First and Only Paper in Flourishing Territory 1854

First Press in the Kansas Territory 1854

The Press in Kansas; Towns Springing Up 1854

Herald of Freedom Founded in Lawrence 1855

Vol. 1, No. 31. J. Speer & W. W. Ross, editors.: * 1855

Lincoln in Kansas! His first speech! 1859

From the State Capital....Sol Miller is a "brick." 1862

The Press of Kansas. We believe the following to b 1862

We have neglected to notice the Fort Scott Monitor 1863

*The fight between Ewing and Anthony is still wagi 1863

*Additional News from Lawrence! Terrible Scenes!.. 1863

*The Raid on Lawrence! Particulars and Incidents!. 1863

*It will be remembered that John Speer of the Lawr 1864

Vol. 1, No. 1. M. M. Murdock, editor and proprieto 1872

Modern Improved Methods of Printing 1900

Quindaro Chindowan

Articles in database from Quindaro Chindowan:    8

J. M. Walden, editor. Mrs. C. I. H. Nichols, assoc ...
May 30, 1857, Quindaro Chindowan (ID 3249)

J. M. Walden, editor. Mrs. C. I. H. Nichols, associate.

Job printing neatly and promptly executed.

Sam. F. Tappan, Jr., of Lawrence, Kanzas, is our authorized agent to secure subscriptions and advertisements, and receipt for the same.

The Lightning Line steamer Australia each trip brings us late papers from St. Louis, which is a favor to us.

*"The Free State Party -- Its Policy." Under this head the Herald of Freedom in its last issue furnishes a leader. Circumstances known to all have given that paper a prosperity and an importance out of the Territory which renders it necessary to make some reference to this article. It was reported that just before the "sack of Lawrence" the proprietor of that paper sent word to his fellow citizens that he did not wish them to defend his press. He knew its destruction would enrich him. He knew the generous freemen of the North would nobly contribute to pay him for any loss he might suffer at the hands of the Marshall's posse. Placed by their generous contributions beyond want and dependency, he should boldly and fearlessly take his position either on one side or the other of the question which he says now divides the Free State party. He says he is deciding in favor of "efficient action." "Either let the Topeka Constitution go by default, else resuscitate it, and make it something besides a name." Last Fourth of July, when the Free State Legislature assembled, there were many, very many, of the people who desired the same. His fellow prisoners, who with him were so cruelly and unjustly confined in the U.S. camp under false charges of treason, bravely shared that desire for efficient action. They sent a letter to the people there assembled, in mass convention, at Topeka, urging and praying them to go on and complete the state organization. That letter demanded immediate and efficient action. It called upon the members of the Legislature, in sentiments worthy of a cause so just, to stand up like men in that hour of trial. The name of G. W. Brown is not attached to that letter. He had an opportunity to sign it. Perhaps he was not in favor of efficient action then. He is in favor of efficient action now. About three weeks ago, some dozen of the leading citizens of Lawrence assembled for consultation upon the affairs of the territory. They decided in favor of immediate action. They determined that the Topeka Constitution should be "something beside a name." They subscribed and paid over three hundred dollars towards defraying the expenses of the coming session of the Legislature. The Herald of Freedom, instead of encouraging this step towards "efficient action," discouraged it, and warned the people to beware of it. Has the Herald of Freedom changed front on this question within three weeks?...That Convention decided in favor of immediate and efficient action. Why does the Herald endeavor to discourage its action? Is it because G. W. Brown at that time was absent, consequently the people were without one of their "leaders?" Two weeks ago, the Herald charged Gov. Robinson with selling out the Free State party, because he with others addressed a letter to Secretary Stanton, asking him to cause a new census and registration of voters, to the end that a fair and impartial vote for delegates to the Constitutional Convention might be had. Gov. Robinson asked Sec. Stanton to set aside the Territorial Statutes -- to disregard them in order to secure that end. For this, G. W. Brown charges him with "selling out the party."...We ask the Herald to come out and state its position. G. W. Brown, are you in favor of voting under the Registry Act made by the Bogus Legislature?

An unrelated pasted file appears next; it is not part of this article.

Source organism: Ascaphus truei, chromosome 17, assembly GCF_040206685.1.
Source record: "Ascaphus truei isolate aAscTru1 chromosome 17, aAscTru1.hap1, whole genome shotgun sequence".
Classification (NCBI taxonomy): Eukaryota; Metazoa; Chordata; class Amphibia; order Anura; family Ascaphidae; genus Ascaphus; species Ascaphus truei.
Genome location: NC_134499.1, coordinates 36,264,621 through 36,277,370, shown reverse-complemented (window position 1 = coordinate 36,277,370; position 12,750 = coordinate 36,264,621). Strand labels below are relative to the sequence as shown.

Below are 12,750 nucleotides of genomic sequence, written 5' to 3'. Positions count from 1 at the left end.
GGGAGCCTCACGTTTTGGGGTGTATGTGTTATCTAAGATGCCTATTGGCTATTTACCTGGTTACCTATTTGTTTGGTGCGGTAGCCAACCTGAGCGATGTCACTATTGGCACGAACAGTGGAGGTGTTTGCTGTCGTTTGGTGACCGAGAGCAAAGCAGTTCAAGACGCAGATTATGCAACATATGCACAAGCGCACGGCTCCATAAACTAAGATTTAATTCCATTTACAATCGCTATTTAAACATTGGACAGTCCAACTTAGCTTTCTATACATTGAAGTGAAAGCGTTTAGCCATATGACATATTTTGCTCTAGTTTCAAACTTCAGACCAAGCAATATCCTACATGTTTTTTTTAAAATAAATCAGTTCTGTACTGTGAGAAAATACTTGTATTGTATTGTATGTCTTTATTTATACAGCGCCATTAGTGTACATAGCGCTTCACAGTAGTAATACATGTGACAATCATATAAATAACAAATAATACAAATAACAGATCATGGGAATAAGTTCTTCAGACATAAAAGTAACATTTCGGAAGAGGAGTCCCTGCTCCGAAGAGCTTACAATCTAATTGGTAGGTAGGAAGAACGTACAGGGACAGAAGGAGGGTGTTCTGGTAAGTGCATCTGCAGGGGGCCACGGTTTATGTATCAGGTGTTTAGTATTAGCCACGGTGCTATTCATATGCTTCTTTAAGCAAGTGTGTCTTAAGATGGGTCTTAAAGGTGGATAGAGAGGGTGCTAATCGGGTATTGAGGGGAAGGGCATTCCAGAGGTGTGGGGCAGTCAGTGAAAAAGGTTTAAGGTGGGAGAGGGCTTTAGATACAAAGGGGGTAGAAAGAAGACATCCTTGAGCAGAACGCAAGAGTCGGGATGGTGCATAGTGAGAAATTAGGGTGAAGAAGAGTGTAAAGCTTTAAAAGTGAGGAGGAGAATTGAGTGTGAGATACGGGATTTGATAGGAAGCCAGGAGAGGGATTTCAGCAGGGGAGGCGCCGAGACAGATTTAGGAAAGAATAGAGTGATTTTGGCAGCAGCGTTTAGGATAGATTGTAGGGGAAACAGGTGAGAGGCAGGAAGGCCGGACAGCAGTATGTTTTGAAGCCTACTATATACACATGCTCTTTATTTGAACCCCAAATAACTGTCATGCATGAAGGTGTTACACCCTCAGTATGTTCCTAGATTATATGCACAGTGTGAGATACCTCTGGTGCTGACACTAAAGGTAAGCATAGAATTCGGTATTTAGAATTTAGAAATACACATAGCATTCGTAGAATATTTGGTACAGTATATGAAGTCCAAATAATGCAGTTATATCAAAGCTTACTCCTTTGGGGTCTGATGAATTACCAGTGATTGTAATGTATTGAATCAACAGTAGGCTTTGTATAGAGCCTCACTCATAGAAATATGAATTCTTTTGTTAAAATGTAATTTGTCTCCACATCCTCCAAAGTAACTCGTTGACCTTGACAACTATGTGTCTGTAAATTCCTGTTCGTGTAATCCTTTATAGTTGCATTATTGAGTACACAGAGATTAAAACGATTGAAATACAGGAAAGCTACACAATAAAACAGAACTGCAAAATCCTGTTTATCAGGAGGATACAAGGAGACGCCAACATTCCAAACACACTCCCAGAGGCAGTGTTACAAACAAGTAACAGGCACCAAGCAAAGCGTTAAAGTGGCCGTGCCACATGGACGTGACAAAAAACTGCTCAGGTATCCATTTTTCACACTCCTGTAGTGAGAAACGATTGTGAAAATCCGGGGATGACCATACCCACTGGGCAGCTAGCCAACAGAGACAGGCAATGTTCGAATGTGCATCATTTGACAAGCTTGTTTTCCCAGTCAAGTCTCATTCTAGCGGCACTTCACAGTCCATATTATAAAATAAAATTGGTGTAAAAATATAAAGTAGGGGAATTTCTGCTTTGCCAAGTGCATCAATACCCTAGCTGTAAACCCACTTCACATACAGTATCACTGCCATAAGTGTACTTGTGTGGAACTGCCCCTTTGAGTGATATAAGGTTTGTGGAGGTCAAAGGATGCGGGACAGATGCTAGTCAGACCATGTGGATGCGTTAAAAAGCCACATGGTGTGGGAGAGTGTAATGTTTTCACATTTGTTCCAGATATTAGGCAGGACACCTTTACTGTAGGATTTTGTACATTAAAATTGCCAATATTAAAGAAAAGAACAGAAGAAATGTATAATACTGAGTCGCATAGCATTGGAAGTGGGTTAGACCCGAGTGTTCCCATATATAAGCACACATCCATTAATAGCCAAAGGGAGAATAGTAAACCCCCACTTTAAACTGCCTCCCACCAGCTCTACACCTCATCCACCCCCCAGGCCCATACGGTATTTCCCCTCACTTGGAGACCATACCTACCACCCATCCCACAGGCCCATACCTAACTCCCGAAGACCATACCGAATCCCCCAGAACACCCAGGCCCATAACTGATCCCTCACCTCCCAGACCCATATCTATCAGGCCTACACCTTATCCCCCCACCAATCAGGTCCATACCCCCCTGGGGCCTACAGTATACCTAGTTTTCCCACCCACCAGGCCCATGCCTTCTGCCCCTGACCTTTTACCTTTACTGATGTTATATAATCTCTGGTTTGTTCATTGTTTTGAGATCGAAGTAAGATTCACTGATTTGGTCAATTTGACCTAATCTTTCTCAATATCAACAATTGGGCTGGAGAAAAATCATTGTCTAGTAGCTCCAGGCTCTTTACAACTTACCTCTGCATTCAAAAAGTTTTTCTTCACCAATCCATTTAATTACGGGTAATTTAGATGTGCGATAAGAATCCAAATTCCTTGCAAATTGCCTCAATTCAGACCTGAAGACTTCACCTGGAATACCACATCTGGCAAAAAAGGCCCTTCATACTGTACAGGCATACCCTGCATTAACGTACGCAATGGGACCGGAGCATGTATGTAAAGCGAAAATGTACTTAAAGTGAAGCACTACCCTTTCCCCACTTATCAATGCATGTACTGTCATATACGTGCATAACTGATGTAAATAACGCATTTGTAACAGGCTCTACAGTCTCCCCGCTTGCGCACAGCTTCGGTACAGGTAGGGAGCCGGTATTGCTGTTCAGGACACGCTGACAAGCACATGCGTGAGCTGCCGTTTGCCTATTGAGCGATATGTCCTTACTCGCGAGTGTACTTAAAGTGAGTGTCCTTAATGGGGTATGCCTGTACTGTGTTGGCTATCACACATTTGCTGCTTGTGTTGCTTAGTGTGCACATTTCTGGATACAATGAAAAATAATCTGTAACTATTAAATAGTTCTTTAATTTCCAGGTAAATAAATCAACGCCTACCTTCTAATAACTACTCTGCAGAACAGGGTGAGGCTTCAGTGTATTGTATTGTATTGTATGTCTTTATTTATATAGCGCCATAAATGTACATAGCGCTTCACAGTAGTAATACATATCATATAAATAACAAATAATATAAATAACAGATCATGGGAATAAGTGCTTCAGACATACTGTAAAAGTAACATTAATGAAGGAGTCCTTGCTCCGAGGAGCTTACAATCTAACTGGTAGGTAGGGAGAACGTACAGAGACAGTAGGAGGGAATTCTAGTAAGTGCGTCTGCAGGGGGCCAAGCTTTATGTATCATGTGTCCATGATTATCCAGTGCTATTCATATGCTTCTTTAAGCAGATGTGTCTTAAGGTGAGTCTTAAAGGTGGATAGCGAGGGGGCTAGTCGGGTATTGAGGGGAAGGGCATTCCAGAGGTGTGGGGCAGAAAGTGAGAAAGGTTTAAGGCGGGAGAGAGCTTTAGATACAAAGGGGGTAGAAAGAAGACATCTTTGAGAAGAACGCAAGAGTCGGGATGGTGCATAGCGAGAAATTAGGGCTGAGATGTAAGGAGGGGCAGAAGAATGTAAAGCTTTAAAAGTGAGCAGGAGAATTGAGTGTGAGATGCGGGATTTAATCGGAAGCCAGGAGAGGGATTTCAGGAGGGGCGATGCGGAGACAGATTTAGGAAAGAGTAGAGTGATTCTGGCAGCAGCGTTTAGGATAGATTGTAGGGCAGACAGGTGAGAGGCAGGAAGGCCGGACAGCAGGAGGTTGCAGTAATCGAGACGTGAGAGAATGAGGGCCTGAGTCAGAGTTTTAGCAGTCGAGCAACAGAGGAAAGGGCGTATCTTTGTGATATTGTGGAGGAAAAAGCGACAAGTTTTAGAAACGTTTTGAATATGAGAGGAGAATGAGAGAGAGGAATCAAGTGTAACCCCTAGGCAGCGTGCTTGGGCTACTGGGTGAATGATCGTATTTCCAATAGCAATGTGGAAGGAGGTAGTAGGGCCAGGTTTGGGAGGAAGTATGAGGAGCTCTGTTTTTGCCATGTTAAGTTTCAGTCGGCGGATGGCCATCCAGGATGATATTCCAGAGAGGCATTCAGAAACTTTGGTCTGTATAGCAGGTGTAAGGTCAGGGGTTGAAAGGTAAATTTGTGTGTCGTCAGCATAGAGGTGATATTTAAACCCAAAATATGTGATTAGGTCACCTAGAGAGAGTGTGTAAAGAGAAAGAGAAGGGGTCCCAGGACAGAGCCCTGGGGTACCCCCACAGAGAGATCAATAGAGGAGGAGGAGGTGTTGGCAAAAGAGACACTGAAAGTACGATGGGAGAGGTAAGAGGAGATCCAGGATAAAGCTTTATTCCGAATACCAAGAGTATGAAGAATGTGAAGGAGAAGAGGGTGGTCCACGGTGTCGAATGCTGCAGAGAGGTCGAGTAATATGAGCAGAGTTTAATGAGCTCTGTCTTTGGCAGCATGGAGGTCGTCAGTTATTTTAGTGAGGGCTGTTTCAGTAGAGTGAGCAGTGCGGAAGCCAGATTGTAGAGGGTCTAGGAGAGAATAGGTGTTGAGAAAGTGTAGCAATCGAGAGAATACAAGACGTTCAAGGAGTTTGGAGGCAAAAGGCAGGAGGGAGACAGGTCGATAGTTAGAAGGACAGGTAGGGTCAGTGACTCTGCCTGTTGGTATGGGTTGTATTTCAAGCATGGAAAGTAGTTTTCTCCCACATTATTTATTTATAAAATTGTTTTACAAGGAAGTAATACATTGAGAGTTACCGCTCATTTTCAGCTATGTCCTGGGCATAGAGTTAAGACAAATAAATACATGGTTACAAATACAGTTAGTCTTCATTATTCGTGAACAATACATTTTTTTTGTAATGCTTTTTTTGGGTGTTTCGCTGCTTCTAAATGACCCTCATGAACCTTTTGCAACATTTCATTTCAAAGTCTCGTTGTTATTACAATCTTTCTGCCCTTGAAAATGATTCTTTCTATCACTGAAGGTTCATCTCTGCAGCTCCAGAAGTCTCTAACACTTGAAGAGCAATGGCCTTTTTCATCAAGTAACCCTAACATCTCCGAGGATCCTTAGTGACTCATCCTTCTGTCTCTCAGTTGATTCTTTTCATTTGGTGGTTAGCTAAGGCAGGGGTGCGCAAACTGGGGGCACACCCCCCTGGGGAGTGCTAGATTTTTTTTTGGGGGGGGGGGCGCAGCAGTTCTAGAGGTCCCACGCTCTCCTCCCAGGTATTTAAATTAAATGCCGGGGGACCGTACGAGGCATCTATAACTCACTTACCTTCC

Lawrence Republican. We have received and examined ...
June 6, 1857, Quindaro Chindowan (ID 3255)

Lawrence Republican. We have received and examined the first number of a Free-State paper recently started in Lawrence under the above title, of which T. Dwight Thacher and Norman Allen are announced as editors. Judging from the present number, it will "supply the long felt need of a high-tone and reliable Free-State paper in Lawrence," a desire to do which the Publishers claim to have been actuated by. It is, we believe, somewhat larger in size than any other paper now published in Kanzas. The mechanical execution is excellent. The editorial department promises to be conducted with ability....